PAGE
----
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Microsoft, Biotech Examine Covid-19 Immune Response

T-cells illustration

T-cells (NASA.gov)

5 May 2020. A study is enrolling home-bound participants to learn more about the response of T-cells in the immune system to SARS-CoV-2 viruses causing Covid-19 infections. The research, known as ImmuneRACE, is a joint project of biotechnology company Adaptive Biotechnologies Corp. in Seattle and tech giant Microsoft Corp. in Redmond, Washington.

Adaptive Biotechnologies applies genomic sequencing to immune system cells, generating profiles of receptors on those cells for diagnostics and therapies for diseases related to the immune system, as well as cancer. The company is a spin-off enterprise from the Fred Hutchinson Cancer Research Center in Seattle, founded in 2009. Its main technology sequences genes from receptors on T- and B-cells, white blood cells in the immune system, for diagnostics and therapies.

The partnership between Adaptive Biotechnologies and Microsoft expands on a relationship begun in January 2018 and reported at the time by Science & Enterprise. The collaboration joins Adaptive Bio’s immune-system sequencing capabilities with Microsoft’s large-scale machine learning and cloud computing to create diagnostics for individual patients from a simple blood test. The partnership is producing a map connecting T-cell receptors and antigens, proteins that emit signals for a particular disease, eventually leading to a universal diagnostic test. In March 2020, the companies extended the collaboration to cover a range of specific diseases, including Covid-19.

The ImmuneRACE project applies the partnership’s accumulated experience and technology for tests that complement current diagnostic and antibody tests and add more detailed knowledge about immune system responses to SARS-CoV-2 viruses. Those added details about the immune system and the coronavirus, say the companies, can also help triage patients and decide on better treatments, as well as boost immunity surveillance in the population at large, for better-informed decisions on lifting restrictions on travel, education, and economic life.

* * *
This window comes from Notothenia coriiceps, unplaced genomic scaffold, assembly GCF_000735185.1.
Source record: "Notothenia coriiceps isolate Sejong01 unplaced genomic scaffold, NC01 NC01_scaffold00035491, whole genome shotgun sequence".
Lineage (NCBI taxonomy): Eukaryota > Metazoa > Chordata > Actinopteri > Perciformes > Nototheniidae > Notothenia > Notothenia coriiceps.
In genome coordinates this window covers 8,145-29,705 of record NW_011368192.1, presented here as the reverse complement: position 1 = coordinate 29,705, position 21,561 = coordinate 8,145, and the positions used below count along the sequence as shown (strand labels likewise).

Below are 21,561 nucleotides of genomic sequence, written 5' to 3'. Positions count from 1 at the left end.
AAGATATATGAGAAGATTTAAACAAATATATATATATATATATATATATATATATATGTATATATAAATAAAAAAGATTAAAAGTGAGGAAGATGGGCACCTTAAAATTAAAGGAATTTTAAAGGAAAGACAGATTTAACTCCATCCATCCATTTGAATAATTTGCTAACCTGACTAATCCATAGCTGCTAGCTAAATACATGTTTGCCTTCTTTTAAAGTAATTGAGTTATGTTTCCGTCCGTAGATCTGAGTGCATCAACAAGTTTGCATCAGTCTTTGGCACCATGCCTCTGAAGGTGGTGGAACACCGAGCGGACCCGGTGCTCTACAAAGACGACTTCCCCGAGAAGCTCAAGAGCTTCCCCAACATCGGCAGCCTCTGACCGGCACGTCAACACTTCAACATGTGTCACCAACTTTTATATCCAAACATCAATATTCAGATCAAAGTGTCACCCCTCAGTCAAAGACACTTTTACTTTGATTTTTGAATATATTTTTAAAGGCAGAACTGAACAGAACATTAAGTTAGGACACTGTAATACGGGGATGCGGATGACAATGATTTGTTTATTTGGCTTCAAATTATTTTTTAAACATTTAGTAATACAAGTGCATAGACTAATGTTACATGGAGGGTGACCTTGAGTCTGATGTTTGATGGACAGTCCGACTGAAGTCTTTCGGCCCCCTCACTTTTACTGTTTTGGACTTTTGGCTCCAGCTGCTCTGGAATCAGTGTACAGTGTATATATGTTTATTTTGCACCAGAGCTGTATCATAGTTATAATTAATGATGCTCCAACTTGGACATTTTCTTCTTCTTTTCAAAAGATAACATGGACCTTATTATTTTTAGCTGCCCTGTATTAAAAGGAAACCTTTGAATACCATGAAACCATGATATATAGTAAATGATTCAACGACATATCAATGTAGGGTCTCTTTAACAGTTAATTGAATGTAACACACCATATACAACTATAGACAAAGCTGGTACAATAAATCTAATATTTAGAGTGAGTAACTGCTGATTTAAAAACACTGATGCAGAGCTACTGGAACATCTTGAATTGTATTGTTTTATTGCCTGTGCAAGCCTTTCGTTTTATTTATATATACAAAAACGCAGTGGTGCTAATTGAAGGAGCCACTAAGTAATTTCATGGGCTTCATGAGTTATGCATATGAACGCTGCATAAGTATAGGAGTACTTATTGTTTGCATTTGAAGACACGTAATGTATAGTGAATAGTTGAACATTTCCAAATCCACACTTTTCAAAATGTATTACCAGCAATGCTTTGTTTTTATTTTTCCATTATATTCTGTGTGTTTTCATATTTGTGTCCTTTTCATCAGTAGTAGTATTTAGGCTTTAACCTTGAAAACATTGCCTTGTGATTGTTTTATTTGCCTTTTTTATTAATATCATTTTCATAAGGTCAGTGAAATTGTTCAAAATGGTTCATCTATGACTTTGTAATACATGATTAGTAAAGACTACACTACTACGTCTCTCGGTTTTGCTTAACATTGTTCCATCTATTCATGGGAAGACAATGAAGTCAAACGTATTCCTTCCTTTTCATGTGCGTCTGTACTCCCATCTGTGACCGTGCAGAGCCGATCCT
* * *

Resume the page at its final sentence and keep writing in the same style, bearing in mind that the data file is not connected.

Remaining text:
The study asks adults in the U.S. to volunteer nasal swabs and blood tests if they currently have a Covid-19 infection or are recently recovered. In addition, the study seeks adults with known exposure to people with Covid-19 infections, or live in 24 cities or regions with a high infection rate. Representatives from the contract research organization Covance, a division of medical testing company LabCorp., will collect the samples from participants at their homes.

In the study, blood and nasal swab samples are genetically analyzed to find immune cell receptors, to which algorithms are applied to detect immune cell receptors associated with SARS-CoV-2. The remaining data are collected with online questionnaires. Data from participants, say Adaptive Bio and Microsoft, are de-identified to meet HIPAA privacy requirements. No individual diagnostics are returned to participants.

“As many are sheltering in place wondering how they can help,” says Adaptive Bio CEO Chad Robins in a statement, “we wanted to launch ImmuneRACE with Microsoft and give people an opportunity to participate. These efforts are complementary to many global initiatives underway to study the virus itself.”

“Immune response data may augment what we have been learning to date,” adds Microsoft vice president for A.I. and research Peter Lee, “to help determine who is at greater risk of developing more severe symptoms and may help with future containment efforts. Anyone who has been affected by Covid-19 holds key information that can help contain and manage the virus.”

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